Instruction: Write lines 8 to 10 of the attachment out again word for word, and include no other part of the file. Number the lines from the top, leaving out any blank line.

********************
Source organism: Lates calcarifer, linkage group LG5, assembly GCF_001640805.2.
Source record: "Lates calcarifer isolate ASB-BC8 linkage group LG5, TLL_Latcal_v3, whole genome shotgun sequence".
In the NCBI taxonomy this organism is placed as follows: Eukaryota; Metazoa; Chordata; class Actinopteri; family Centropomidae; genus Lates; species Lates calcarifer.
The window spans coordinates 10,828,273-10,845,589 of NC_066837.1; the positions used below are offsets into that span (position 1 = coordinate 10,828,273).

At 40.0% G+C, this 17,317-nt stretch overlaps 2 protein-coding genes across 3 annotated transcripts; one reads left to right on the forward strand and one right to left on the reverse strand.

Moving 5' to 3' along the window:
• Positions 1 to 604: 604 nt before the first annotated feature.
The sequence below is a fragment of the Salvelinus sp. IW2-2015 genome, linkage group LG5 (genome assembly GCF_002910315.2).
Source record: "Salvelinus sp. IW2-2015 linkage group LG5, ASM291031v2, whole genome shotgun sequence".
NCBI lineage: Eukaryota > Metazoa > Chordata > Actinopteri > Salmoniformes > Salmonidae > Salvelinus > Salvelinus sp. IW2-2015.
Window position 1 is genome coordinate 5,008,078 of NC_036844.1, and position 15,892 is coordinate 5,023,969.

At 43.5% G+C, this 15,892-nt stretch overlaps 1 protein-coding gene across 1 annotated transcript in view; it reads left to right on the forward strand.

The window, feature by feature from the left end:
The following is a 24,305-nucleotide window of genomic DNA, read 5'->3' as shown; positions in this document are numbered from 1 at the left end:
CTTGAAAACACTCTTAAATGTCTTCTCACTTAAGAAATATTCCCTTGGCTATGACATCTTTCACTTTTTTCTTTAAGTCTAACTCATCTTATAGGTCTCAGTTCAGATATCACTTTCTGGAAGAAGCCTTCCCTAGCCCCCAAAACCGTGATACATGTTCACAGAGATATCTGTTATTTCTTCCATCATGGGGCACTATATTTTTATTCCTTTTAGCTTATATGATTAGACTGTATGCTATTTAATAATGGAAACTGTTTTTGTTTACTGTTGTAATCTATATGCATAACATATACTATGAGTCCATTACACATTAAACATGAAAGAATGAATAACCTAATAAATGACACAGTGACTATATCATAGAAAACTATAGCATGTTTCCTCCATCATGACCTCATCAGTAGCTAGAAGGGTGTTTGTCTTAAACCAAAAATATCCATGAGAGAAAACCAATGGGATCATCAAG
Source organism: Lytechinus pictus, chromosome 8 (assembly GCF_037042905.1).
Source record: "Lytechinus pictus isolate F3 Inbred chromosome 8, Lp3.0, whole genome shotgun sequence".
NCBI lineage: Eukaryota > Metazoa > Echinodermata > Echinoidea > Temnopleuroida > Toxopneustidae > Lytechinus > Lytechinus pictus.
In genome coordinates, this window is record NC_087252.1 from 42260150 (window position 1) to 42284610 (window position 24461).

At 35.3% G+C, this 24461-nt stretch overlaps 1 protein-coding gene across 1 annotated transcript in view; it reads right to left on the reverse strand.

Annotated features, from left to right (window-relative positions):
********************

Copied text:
The sequence below is a fragment of the Salvelinus sp. IW2-2015 genome, linkage group LG5 (genome assembly GCF_002910315.2).
Source record: "Salvelinus sp. IW2-2015 linkage group LG5, ASM291031v2, whole genome shotgun sequence".
NCBI lineage: Eukaryota > Metazoa > Chordata > Actinopteri > Salmoniformes > Salmonidae > Salvelinus > Salvelinus sp. IW2-2015.